House of Breath
By Ken Gerner
Over the Coast Range, silver horns of cloud
darken to rose. The fire is set. The crackle
and pop of pitch and kindling burn into logs.
I split ribs for dinner, aware of thin muscles
that hold the dark cave of breath. This house
welcomes as winter approaches. There were others.
One of logs in a valley in the Rockies, where
I was raised rough-housing with my father
and brothers. The years winter ran late,
my father's hands cracked from the waters
of calving and wind. Later, that wind
out of the Gulf of Alaska bowed the tops
of second-growth on the peninsula's tip. Inside,
warm, I watched chunks of turnips and spuds
fall into the pot of stew as I talked with
friends in their house of poetry and printing,
of what it is to love something, anything.
Bourbon has never been so smooth. Searing ribs.
Soon my love will return to enter this warmth,
the cascade of smells and she will smile at the half-
empty bottle. I will sit as this house asks her
what she remembers, watch as her children dance
across her eyes. The warmth of other fires
will become her arms curled under her breasts,
around the rise and fall of her breathing.
And then one of us will say something silly,
like 'how's your ass' and laugh at the infinity
of intention and the simple charms we use
to enter the silence. Outside, the wind
will come with its dreams of snow. We will
be shadows crossing shafts of yellow light.
Fat from the ribs will shine our cheeks as
we eat by the fire and coals will glow
as we make love beside bowls of bones and
light echoing in glasses empty of wine.
In the morning, I will leave the warmth of bed.
There will be frost and the cold floor.
The rags of alder leaves droop as I step outside
to sit with the morning, to watch smoke drift
from houses in this hollow. Cold and empty,
my lungs will fill and my ribs shudder around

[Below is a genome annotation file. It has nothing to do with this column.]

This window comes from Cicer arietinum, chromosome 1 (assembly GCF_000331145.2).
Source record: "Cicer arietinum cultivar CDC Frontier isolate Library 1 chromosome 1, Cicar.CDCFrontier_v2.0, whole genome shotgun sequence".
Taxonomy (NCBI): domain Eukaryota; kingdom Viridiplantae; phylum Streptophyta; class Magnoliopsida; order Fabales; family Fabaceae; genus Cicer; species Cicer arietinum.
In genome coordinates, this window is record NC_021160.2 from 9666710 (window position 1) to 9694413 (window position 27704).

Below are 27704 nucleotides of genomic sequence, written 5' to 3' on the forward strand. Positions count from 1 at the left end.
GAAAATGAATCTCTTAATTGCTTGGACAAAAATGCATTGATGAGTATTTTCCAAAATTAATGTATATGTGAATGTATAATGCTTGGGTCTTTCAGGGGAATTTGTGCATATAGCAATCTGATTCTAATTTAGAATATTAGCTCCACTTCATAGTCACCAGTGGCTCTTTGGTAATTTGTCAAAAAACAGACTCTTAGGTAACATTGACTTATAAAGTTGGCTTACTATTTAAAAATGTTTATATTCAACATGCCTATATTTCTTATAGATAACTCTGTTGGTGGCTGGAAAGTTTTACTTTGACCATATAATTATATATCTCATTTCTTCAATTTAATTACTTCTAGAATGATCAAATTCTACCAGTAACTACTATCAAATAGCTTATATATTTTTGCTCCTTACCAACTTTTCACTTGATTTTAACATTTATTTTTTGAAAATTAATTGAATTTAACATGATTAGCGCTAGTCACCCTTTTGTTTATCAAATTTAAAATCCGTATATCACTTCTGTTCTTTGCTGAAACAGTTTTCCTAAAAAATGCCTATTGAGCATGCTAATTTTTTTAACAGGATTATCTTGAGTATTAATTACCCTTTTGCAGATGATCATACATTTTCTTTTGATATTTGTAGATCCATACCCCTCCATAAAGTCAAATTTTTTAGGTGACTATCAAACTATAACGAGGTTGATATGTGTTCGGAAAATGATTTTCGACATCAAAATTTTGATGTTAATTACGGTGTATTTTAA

and hold to the fine precision of breath.
Still not much to say. But I was out of bed before 10:30 this morning, so am making progress! Again my mother was a lifesaver with carpool schlepping, since Tuesday is usually my crazy Hebrew school driving day, and she fed the kids dinner as well. As a result of this I got all my work done (one article involved transcribing an entertaining Patrick Stewart interview, anyway) and put stamps and airmail labels on all my overseas holiday cards. I also read nearly to the end of The Historian, which I am loving so much I don't want to finish.
Since hubby came home with March of the Penguins on DVD, we watched all the extras and most of the film, then watched Commander in Chief (which, oh, please, Steven Bochco, needs stronger scripts, not a larger "family" at the White House and definitely not Mark-Paul Gosselaar trying to be Bradley Whitford). I did not watch the news because I have no energy for real world crises, and I stopped reading my flist six people in because I definitely have no energy for fannish crisis. I'm still on soup, peanut butter toast and Jello but this is really not a bad way to live at the moment.
At the end of the path down the hill at Scott's Run, shining through the trees, the Potomac River.